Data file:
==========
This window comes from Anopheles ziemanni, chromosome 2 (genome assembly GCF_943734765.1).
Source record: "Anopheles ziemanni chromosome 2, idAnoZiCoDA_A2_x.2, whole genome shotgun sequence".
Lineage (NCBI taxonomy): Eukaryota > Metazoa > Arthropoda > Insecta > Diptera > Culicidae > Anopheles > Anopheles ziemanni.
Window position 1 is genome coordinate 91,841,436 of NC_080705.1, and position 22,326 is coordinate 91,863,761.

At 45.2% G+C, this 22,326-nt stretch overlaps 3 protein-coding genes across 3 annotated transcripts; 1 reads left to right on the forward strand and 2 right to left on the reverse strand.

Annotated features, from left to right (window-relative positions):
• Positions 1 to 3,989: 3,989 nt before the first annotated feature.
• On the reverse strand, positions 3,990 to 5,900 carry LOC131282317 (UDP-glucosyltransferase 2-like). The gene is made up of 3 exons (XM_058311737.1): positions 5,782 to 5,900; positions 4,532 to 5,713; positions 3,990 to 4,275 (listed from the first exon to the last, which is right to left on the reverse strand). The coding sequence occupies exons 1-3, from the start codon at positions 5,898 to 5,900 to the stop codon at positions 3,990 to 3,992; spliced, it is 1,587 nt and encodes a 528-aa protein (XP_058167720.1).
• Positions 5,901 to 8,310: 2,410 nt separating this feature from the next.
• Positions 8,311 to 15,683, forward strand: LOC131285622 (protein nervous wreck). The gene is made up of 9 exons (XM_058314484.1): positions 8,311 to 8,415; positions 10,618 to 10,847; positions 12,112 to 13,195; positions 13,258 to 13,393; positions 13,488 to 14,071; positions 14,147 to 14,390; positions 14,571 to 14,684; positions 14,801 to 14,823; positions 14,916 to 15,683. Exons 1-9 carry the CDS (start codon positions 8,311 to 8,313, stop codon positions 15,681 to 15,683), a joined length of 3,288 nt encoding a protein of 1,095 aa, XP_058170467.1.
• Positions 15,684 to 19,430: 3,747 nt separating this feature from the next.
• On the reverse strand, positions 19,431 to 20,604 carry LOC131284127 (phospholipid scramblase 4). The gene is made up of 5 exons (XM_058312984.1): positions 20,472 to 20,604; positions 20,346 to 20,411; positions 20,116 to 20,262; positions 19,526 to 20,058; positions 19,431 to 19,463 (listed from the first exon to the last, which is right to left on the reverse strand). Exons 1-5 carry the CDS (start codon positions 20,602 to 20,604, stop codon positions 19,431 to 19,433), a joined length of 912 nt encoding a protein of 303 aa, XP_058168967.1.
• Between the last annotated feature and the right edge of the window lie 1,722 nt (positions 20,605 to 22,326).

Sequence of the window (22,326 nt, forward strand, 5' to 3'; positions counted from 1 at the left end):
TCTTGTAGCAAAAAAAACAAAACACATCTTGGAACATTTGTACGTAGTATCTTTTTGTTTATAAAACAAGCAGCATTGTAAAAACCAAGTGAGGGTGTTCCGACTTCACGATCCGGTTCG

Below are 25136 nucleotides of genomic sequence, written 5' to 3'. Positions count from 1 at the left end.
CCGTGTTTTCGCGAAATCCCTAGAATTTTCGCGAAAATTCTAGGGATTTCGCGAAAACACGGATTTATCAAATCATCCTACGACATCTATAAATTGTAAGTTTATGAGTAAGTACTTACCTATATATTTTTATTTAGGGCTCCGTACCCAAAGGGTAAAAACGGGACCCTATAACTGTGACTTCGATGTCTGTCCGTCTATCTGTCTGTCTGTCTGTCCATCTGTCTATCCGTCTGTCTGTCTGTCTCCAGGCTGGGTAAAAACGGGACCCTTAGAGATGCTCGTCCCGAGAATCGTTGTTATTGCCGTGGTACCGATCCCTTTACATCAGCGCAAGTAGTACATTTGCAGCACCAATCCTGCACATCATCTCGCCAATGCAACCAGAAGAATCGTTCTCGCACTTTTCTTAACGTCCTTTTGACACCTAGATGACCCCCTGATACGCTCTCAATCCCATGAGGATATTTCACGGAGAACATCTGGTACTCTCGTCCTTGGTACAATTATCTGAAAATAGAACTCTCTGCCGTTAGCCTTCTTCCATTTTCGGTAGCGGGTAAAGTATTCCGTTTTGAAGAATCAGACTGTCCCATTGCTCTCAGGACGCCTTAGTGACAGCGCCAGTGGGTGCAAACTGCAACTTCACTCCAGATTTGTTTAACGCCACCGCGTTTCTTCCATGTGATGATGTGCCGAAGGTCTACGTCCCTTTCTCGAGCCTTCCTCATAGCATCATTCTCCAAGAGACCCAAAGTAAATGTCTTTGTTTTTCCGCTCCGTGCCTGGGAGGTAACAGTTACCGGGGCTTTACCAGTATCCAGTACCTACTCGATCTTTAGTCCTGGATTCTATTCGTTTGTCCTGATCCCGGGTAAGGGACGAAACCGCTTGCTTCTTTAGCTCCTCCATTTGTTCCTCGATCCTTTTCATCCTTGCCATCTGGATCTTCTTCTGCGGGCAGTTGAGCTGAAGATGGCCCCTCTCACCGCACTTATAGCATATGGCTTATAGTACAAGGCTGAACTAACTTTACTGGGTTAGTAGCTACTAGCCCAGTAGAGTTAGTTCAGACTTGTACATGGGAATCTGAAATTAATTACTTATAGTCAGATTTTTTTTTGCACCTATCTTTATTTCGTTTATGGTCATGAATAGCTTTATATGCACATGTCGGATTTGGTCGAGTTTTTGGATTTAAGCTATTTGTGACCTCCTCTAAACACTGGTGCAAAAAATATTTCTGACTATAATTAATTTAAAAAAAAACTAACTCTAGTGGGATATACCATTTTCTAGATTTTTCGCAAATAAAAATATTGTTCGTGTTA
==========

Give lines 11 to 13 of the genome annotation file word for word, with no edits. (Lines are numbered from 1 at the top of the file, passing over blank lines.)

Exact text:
• Positions 15,684 to 19,430: 3,747 nt separating this feature from the next.
• On the reverse strand, positions 19,431 to 20,604 carry LOC131284127 (phospholipid scramblase 4). The gene is made up of 5 exons (XM_058312984.1): positions 20,472 to 20,604; positions 20,346 to 20,411; positions 20,116 to 20,262; positions 19,526 to 20,058; positions 19,431 to 19,463 (listed from the first exon to the last, which is right to left on the reverse strand). Exons 1-5 carry the CDS (start codon positions 20,602 to 20,604, stop codon positions 19,431 to 19,433), a joined length of 912 nt encoding a protein of 303 aa, XP_058168967.1.
• Between the last annotated feature and the right edge of the window lie 1,722 nt (positions 20,605 to 22,326).